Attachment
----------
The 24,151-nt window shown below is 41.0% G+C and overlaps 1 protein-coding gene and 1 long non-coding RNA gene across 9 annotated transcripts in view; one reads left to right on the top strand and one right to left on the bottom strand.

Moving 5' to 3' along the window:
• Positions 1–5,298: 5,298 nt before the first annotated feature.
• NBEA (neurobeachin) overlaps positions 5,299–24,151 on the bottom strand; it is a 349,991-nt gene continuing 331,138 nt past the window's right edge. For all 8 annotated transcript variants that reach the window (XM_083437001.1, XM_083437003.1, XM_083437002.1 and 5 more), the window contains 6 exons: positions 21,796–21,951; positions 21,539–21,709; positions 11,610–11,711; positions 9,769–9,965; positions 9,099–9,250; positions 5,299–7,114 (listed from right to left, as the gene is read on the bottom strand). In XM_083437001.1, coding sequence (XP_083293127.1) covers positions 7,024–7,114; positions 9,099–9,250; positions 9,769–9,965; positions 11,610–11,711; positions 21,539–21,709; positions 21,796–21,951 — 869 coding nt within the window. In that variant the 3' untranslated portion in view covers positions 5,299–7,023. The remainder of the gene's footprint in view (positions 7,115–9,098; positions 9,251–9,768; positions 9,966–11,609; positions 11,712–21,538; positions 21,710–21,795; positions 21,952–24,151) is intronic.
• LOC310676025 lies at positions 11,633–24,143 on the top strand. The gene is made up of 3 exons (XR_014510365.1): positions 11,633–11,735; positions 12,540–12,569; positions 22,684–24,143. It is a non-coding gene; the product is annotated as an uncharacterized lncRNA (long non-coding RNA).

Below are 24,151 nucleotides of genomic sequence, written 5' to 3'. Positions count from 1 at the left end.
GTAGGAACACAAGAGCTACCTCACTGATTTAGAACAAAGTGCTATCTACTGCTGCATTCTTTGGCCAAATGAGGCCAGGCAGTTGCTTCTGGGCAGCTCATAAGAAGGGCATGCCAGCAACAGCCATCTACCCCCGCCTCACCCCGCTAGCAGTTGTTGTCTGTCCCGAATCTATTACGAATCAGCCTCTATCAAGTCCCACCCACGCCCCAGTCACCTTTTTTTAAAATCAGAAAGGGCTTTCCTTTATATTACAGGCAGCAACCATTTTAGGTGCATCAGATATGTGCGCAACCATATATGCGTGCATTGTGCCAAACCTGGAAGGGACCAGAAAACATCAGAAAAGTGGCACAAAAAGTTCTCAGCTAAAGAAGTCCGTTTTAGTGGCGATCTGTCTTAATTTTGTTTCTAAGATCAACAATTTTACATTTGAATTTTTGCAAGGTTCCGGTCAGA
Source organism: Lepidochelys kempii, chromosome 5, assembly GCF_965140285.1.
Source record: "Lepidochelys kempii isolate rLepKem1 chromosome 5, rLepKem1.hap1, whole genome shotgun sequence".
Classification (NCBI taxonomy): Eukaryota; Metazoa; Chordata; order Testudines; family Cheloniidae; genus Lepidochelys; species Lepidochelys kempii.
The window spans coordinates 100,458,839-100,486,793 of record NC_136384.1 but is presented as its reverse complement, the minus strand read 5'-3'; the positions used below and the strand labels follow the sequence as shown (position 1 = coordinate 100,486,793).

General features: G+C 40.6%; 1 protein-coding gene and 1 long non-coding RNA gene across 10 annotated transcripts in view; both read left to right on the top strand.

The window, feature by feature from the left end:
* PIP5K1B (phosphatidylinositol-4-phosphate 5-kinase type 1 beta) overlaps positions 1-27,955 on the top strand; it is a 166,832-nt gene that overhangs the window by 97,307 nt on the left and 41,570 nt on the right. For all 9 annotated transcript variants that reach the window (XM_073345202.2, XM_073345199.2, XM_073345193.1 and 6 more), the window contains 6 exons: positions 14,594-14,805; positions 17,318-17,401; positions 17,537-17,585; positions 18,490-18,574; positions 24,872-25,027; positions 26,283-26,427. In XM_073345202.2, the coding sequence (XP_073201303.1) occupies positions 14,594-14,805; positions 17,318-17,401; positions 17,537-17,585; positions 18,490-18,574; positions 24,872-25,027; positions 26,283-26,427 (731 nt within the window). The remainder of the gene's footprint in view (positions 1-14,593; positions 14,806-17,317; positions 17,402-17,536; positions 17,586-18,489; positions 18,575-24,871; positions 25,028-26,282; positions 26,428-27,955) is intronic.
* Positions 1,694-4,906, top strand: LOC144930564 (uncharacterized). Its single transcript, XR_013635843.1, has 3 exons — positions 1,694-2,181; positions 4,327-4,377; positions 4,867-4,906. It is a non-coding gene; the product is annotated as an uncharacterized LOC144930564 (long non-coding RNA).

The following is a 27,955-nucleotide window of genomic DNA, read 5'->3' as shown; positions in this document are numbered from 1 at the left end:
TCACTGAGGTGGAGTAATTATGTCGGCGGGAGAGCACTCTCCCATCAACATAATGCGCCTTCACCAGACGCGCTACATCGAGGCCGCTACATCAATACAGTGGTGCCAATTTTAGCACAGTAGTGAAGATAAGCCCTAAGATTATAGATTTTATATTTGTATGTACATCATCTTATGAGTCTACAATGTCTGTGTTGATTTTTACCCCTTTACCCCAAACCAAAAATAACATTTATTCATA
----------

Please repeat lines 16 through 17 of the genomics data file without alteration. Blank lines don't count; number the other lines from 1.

The following is a 27,955-nucleotide window of genomic DNA, read 5'->3' as shown; positions in this document are numbered from 1 at the left end:
TCACTGAGGTGGAGTAATTATGTCGGCGGGAGAGCACTCTCCCATCAACATAATGCGCCTTCACCAGACGCGCTACATCGAGGCCGCTACATCAATACAGTGGTGCCAATTTTAGCACAGTAGTGAAGATAAGCCCTAAGATTATAGATTTTATATTTGTATGTACATCATCTTATGAGTCTACAATGTCTGTGTTGATTTTTACCCCTTTACCCCAAACCAAAAATAACATTTATTCATA